Man, 23, sought in killings of 2 deputies

Fatal shootings at home in Prince George's County

August 31, 2002|By Julie Bykowicz | Julie Bykowicz,SUN STAFF

Police officers along the East Coast were searching last night for a 23-year-old Adelphi man who authorities say fatally shot two Prince George's County deputy sheriffs Thursday night as they tried to remove him from his parents' home for psychiatric care.

James Logan, who has a history of mental illness, is being sought in the shooting deaths of deputies Elizabeth L. Magruder, 30, of Clinton and James V. Arnaud, 53, of North Beach.

Police say Logan burst from a bedroom and fired a handgun at the two deputies after they tried to persuade him to come out. Logan fled, and county police charged him yesterday with two counts of first-degree murder.

"It seems [the deputies] were caught completely by surprise," said Capt. Andrew Ellis, a county police spokesman. "It was a quick and violent episode."

As the deputies' families and fellow officers mourned the first line-of-duty deaths in the history of the county sheriff's office, police expanded their search for Logan from northern Prince George's County to the Baltimore-Washington area and beyond.

"When an officer falls, information is disseminated to every agency you can possibly imagine," said county Police Cpl. Robert Clark.

Police were looking for an older burgundy Dodge Caravan and an older gray or white Ford LTD, either of which Logan could be driving, said Officer Debbi Sabel.

Earlier in Beltsville, police recovered a silver Dodge Charger - the vehicle they believe Logan drove from the crime scene.

`Armed and dangerous'

Police had not found the handgun used in the shootings and described Logan as "armed and extremely dangerous."

The shooting occurred at the Adelphi home of James and Karen Logan. The suspect, who is married, had been staying there for several weeks, authorities said.

Logan's wife sought a mental health warrant because he was behaving erratically, a police source told the Associated Press. Logan has a history of mental and emotional problems and violent behavior, the source said.

Logan's parents invited the deputies into their one-story red-brick home in the 9300 block of Lynmont Drive, but their son first ran to the basement, then hid in a bedroom, police said.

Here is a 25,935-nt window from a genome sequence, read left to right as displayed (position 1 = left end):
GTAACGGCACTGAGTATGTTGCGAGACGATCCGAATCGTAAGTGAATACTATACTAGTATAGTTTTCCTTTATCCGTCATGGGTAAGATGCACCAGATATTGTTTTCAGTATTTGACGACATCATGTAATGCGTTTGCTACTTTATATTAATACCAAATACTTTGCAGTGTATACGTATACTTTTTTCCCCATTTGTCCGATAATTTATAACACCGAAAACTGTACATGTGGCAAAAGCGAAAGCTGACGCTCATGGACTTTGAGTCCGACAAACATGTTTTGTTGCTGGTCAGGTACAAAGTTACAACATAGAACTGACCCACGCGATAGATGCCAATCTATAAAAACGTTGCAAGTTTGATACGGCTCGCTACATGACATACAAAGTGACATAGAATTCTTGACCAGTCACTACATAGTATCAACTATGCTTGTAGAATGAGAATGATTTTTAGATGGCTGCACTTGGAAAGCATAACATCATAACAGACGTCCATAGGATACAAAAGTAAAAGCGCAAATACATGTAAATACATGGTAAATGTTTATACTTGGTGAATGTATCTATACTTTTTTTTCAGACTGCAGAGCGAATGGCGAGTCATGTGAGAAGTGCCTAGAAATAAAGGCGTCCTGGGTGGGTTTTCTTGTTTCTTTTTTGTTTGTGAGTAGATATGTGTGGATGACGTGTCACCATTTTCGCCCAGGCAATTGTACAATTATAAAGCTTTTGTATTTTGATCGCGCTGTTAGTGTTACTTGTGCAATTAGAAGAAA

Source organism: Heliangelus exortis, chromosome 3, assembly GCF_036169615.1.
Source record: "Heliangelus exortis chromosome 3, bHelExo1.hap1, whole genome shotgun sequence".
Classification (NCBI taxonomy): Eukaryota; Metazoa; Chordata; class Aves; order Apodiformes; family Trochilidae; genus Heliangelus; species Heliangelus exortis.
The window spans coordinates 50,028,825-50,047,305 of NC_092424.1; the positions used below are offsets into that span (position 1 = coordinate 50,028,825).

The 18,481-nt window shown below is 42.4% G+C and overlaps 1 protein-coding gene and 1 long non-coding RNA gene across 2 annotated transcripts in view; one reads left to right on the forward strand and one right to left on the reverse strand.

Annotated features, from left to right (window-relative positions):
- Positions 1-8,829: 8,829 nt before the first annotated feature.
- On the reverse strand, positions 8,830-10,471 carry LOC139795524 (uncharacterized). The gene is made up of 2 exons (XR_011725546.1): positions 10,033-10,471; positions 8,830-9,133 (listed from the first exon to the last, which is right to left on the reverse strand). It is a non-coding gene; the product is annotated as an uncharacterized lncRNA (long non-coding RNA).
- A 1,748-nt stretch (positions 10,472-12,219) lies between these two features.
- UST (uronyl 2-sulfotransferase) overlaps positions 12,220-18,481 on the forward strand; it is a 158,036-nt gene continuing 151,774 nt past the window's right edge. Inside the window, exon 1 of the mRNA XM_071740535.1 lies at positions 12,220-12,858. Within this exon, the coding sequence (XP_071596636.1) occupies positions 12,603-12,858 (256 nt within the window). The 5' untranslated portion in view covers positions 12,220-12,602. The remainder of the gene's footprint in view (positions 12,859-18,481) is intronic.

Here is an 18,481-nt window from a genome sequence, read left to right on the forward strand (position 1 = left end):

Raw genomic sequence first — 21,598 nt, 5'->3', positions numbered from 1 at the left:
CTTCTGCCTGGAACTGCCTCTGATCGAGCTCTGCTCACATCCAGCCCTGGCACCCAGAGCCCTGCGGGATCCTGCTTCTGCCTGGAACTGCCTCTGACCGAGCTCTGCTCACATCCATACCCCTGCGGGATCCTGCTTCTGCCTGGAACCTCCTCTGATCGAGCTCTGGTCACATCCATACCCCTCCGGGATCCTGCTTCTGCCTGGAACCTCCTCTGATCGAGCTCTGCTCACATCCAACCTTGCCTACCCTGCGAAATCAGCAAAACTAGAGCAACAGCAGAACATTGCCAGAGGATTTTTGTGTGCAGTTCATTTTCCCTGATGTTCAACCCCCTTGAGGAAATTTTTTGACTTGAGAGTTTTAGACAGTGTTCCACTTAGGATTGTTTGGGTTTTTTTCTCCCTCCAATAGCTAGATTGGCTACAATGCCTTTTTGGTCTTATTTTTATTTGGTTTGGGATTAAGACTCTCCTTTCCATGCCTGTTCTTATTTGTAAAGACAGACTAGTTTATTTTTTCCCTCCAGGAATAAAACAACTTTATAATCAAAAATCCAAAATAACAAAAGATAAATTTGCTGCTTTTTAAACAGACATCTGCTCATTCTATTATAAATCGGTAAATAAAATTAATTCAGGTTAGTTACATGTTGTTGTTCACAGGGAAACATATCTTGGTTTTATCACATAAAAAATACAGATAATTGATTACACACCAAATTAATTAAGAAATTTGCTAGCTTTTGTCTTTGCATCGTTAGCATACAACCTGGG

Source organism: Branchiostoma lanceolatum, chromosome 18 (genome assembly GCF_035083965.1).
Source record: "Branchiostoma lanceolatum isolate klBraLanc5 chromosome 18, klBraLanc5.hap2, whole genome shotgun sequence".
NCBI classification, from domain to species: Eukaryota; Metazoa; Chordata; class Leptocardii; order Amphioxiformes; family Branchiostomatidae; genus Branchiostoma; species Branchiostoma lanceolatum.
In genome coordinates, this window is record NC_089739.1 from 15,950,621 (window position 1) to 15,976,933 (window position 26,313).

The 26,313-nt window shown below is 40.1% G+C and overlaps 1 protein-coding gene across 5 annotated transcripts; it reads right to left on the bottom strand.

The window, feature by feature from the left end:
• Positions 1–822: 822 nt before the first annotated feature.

"The deputies attempted to talk him out of the room, when defendant Logan opened the door and fired shots at them," according to a statement of charges filed early yesterday.

Court records show that Logan has a September trial date for nine drug possession and distribution charges. He was found guilty in November 1999 of several theft charges that appear to have stemmed from writing bad checks; he received a two-year suspended sentence.

A young man, described as an acquaintance of Logan's, was in the house at the time of the shooting, police said. Officers found him early yesterday morning, and he was cooperating with the investigation, Ellis said.

Calls for help

The wounded Magruder requested backup at 9:34 p.m. Logan's father called police at 9:39 p.m. to report that both deputies had been shot.

Both deputies were struck in the upper body, though police declined to say where and how many times. Arnaud died at the scene. Magruder died a short time later at Prince George's Hospital Center.

Residents in the tree-lined neighborhood near the University of Maryland, College Park said they heard several shots about 9:30 p.m. and soon after heard the overhead hum of police helicopters.

Outside the sheriff's headquarters in Largo yesterday, a marked Jeep Cherokee draped in black was parked as a memorial to the deputies.

Deputy Sheriff Randall Cooper, stationed outside Magruder's house on Butterfield Court yesterday, said the department was devastated.

"We've never had a death in the line of duty. Now we have two at once," Cooper said. "You always know it's a possibility, but until it hits home. ... "

Arnaud, who would have turned 54 today, served 20 years in the Army and completed two tours of duty in Vietnam, said the director of Lee's Funeral Home, Gary Goff, who spoke yesterday with Arnaud's family. He had been a sheriff's deputy for 13 years and had earned the rank of corporal.

Richard Penfield, who owns a floral and gift shop in North Beach, remembers Arnaud as one of his best customers - regularly buying orchids for his wife. Now the florist is working on the flower arrangements for Arnaud's funeral Tuesday.

Penfield described Arnaud as a "gentle giant."

"He comes in with that uniform on and he looks real tough," Penfield said. "He always wore his bulletproof vest, and I always knocked on it and said, `Please be safe.'"

A mother, `all smiles'

Magruder, whose family is from Lima, Peru, has a 3-year-old son, county police said.

"She's all smiles when she goes by," said neighbor Francis Blidi, 50, who learned of Magruder's death on the television news yesterday morning. "I grabbed my wife, and said, `Look, look, it's shocking.'"

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